It’s been just under a year since Andreessen Horowitz launched Future.com, a digital publication gathering together musings, analysis and guidance from the venture capital firm’s staffers and network.
Publishing isn’t new to a16z. It’s been steadily creating content and building a robust editorial muscle for years, via podcasts and essays on entrepreneurship.
Future is the next step of the company’s content evolution. When it first announced Future.com, a16z said that it would build a standalone media property that will be “the go-to place for understanding and building the future, for anyone who is building, making, or curious about tech.”
A year later, here’s what brands getting into content can learn from a16z.
Don’t ask permission
Even before it was open for business, just the very announcement of Future caused a backlash across the industry. Because of a16z’s history both working with and without the tech press – which is covered here in an excellent piece by Eric Newcomer – the launch of Future was heralded with criticism from those who saw this as yet another attempt by a brand to circumvent or destabilize the Fourth Estate.
If a16z was going to “cover” technology in the way it wanted to, then where would it leave fair, journalistic reporting on an industry that needs it? This seemed to be the main argument from media types on Twitter. The firm’s effort at essentially publishing various essays about tech was taken to be something much more than that. (In fact, it specifically said it didn’t plan to do any social or political “commentary” and would not be doing anything resembling journalism.) And arguably, the growth of in-house branded editorial is a good thing for true journalism, which can go back to doing what it does best – and should in fact be taken as an opportunity to respond by charting its “own path” versus simply amplifying what brands say about themselves, to paraphrase Anna Wiener.
Future’s announcement came at a time when other tech company execs were publicly pushing back against the tech press, accusing them of groupthink and negativity, and a16z’s effort was pulled into a broader narrative around access and “going direct” to consumers.
It’s not uncommon for brands to wonder what the reaction may be to their planned publishing forays. For many companies, there can be hesitancy to embark on a new type of content journey because of the fear that it may be taken to mean something it’s not. Fear of how the press, or clients, or investors, or, more generally, the Twitter masses, may react can not only just hold back more ambitious efforts, but also generally just dull them. Interesting stories may be passed over, or never even take shape because of a general fear of what other people may say.
Use your network
Brands embarking on content efforts often get held back by how logistically difficult it can seem. Hiring someone to run a publication, finding staffers to write it, knowing what to write about, and feeling confident about creating content consistently can feel like a daunting effort, and one that, in our experience, holds many back.
One of the things Future has done particularly well is to use a16z’s (vast) network to create content. At the outset, a stable of outside contributors was tapped, including names like game developer Jade Raymond, NASA researcher Betul Kacar and Marvin Ammori from Uniswaps Labs. Now, everyone from portfolio company CEOs to other VCs to just people a16z knows, seemingly, contribute to the site regularly, making it well populated with varied types of content, from opinion pieces to analysis to guides designed for entrepreneurs.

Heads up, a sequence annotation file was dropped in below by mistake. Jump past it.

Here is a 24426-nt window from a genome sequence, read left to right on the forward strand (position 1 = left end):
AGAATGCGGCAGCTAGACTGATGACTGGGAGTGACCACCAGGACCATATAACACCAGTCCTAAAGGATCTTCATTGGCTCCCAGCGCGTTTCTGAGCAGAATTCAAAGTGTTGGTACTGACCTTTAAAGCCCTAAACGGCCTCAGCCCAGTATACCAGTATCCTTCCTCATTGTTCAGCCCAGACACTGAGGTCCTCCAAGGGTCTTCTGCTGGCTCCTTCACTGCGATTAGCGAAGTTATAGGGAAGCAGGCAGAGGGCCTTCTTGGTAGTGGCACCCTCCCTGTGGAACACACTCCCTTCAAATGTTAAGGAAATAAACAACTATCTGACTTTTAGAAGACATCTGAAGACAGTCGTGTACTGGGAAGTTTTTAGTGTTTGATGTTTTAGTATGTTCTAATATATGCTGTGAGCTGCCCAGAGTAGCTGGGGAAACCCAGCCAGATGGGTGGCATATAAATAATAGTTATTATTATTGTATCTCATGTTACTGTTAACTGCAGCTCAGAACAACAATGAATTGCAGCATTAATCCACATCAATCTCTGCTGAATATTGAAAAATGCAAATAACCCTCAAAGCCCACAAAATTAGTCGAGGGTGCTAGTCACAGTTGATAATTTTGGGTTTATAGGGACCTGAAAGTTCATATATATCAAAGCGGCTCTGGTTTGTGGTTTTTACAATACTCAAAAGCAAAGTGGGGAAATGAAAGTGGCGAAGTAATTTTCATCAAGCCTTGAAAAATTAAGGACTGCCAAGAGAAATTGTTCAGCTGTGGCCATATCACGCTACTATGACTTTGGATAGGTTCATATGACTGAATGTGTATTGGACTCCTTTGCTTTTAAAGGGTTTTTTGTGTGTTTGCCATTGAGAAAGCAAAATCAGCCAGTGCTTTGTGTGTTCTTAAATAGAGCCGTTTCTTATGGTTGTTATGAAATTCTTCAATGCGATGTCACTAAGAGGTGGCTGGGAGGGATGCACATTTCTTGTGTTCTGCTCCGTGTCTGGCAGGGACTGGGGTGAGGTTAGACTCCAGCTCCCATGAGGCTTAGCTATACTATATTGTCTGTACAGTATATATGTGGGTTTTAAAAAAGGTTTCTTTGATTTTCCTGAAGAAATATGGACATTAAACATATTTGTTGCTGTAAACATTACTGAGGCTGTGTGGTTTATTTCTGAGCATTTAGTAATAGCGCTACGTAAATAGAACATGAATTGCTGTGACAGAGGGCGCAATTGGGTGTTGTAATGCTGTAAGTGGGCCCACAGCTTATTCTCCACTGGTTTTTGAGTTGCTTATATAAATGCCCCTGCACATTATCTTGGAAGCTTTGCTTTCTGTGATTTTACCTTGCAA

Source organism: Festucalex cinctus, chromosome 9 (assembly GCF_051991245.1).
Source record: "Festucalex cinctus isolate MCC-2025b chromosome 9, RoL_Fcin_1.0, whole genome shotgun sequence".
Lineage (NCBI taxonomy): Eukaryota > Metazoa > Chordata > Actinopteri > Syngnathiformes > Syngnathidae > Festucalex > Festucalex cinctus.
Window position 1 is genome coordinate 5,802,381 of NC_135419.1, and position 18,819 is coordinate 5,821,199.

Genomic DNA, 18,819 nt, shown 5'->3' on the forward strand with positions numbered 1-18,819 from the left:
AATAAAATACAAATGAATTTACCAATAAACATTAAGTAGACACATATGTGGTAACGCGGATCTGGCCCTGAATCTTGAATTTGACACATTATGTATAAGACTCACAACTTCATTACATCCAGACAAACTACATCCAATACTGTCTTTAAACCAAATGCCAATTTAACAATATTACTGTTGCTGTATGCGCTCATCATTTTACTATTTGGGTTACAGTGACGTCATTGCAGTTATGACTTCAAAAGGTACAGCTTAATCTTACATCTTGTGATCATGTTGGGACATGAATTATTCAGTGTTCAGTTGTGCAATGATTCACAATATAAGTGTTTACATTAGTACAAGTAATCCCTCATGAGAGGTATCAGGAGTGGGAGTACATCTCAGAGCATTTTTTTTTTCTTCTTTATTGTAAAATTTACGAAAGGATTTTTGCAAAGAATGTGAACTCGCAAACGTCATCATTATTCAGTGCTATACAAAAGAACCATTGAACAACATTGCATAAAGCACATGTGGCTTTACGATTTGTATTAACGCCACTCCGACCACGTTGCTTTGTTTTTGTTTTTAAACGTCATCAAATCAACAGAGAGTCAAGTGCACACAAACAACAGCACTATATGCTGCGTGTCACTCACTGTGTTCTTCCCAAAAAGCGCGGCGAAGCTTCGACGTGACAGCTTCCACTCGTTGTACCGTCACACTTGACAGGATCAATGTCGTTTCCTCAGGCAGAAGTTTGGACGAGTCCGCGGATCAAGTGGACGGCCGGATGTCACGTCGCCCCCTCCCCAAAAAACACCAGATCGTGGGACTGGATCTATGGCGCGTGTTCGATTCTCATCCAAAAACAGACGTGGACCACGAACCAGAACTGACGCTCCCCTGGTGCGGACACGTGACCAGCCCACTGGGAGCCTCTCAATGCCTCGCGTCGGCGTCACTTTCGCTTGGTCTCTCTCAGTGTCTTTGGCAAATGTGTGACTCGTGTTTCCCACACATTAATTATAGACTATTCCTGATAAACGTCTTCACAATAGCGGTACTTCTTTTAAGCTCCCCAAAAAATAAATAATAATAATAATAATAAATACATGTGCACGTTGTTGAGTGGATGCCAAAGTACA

Brands have an advantage in that most of them have deep networks in the form of their customers, clients and even employees, both current and former. Publishing is an all-hands game – and a wide variety of contributions should be welcomed and encouraged.
Don’t let convention dictate publishing schedules
The early criticisms of a16z’s plans later devolved into tactical ones. For example, many kept a close enough eye on Future.com to point out that the company didn’t really seem to be publishing “that often,” or to point out that creating content must be harder than they thought since they weren’t publishing every day, for example.
A16z never said it would publish daily, and putting aside the fact that this was a strawman argument at best, it’s a good example of one place where brands can and should deviate from supposed accepted norms around how often content should be published.
Brands may be adopting the habits of newsrooms, but daily production isn’t necessarily even needed – particularly not when the goal of brand publishing is ideally to reach the right audience, not a big audience. For them, a weekly or monthly cadence may even be more valuable and engaging. Brands often find the task of doing something “daily” daunting. But as long as the content is created consistently and is valuable and engaging, volume matters less than they think.
Don’t avoid topics just because others got there first
When it comes to media, there aren’t that many new ideas. And particularly on topics, there probably are already other people – traditional press, solo creators, other brands – covering what a brand may be thinking of focusing on.
But good media brands differentiate on execution, not just what the strategy deck says. How a topic is approached, specific angles that are used, and different contexts that are brought in can all serve to differentiate a piece from others. It’s not like there aren’t other people covering, broadly, “the future of technology.” But intersecting that topic with other cultural contexts, and cutting it with topics like biology, work, productivity, infrastructure or gaming has been a powerful differentiator for Future. Brands looking to get into content would be better served by, to some degree, ignoring what’s already out there and focusing on what they can add.